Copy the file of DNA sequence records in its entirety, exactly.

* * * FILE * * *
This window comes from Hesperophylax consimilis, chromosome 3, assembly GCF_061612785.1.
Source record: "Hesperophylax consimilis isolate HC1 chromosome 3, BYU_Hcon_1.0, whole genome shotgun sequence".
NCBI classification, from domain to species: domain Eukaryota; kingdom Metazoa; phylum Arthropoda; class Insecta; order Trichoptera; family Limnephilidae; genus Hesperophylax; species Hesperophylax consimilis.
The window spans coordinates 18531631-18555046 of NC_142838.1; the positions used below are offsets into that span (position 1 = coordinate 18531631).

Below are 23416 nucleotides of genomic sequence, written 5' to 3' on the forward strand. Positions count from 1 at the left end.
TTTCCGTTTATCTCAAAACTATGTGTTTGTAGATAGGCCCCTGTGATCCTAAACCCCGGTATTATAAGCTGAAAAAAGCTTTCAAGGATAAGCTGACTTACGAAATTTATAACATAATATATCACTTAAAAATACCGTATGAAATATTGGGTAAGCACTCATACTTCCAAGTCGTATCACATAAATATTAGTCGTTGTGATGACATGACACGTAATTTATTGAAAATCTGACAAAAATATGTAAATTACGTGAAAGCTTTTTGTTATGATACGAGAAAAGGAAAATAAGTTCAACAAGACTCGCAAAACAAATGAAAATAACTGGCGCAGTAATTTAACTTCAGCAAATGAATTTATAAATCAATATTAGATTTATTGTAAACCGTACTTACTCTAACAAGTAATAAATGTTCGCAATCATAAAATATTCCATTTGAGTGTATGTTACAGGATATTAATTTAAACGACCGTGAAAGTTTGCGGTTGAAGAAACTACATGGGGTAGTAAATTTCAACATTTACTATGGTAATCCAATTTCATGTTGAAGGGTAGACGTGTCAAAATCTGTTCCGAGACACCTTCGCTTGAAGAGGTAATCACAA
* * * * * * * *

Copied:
This window comes from Hesperophylax consimilis, chromosome 3, assembly GCF_061612785.1.
Source record: "Hesperophylax consimilis isolate HC1 chromosome 3, BYU_Hcon_1.0, whole genome shotgun sequence".
NCBI classification, from domain to species: domain Eukaryota; kingdom Metazoa; phylum Arthropoda; class Insecta; order Trichoptera; family Limnephilidae; genus Hesperophylax; species Hesperophylax consimilis.
The window spans coordinates 18531631-18555046 of NC_142838.1; the positions used below are offsets into that span (position 1 = coordinate 18531631).

Below are 23416 nucleotides of genomic sequence, written 5' to 3' on the forward strand. Positions count from 1 at the left end.
TTTCCGTTTATCTCAAAACTATGTGTTTGTAGATAGGCCCCTGTGATCCTAAACCCCGGTATTATAAGCTGAAAAAAGCTTTCAAGGATAAGCTGACTTACGAAATTTATAACATAATATATCACTTAAAAATACCGTATGAAATATTGGGTAAGCACTCATACTTCCAAGTCGTATCACATAAATATTAGTCGTTGTGATGACATGACACGTAATTTATTGAAAATCTGACAAAAATATGTAAATTACGTGAAAGCTTTTTGTTATGATACGAGAAAAGGAAAATAAGTTCAACAAGACTCGCAAAACAAATGAAAATAACTGGCGCAGTAATTTAACTTCAGCAAATGAATTTATAAATCAATATTAGATTTATTGTAAACCGTACTTACTCTAACAAGTAATAAATGTTCGCAATCATAAAATATTCCATTTGAGTGTATGTTACAGGATATTAATTTAAACGACCGTGAAAGTTTGCGGTTGAAGAAACTACATGGGGTAGTAAATTTCAACATTTACTATGGTAATCCAATTTCATGTTGAAGGGTAGACGTGTCAAAATCTGTTCCGAGACACCTTCGCTTGAAGAGGTAATCACAA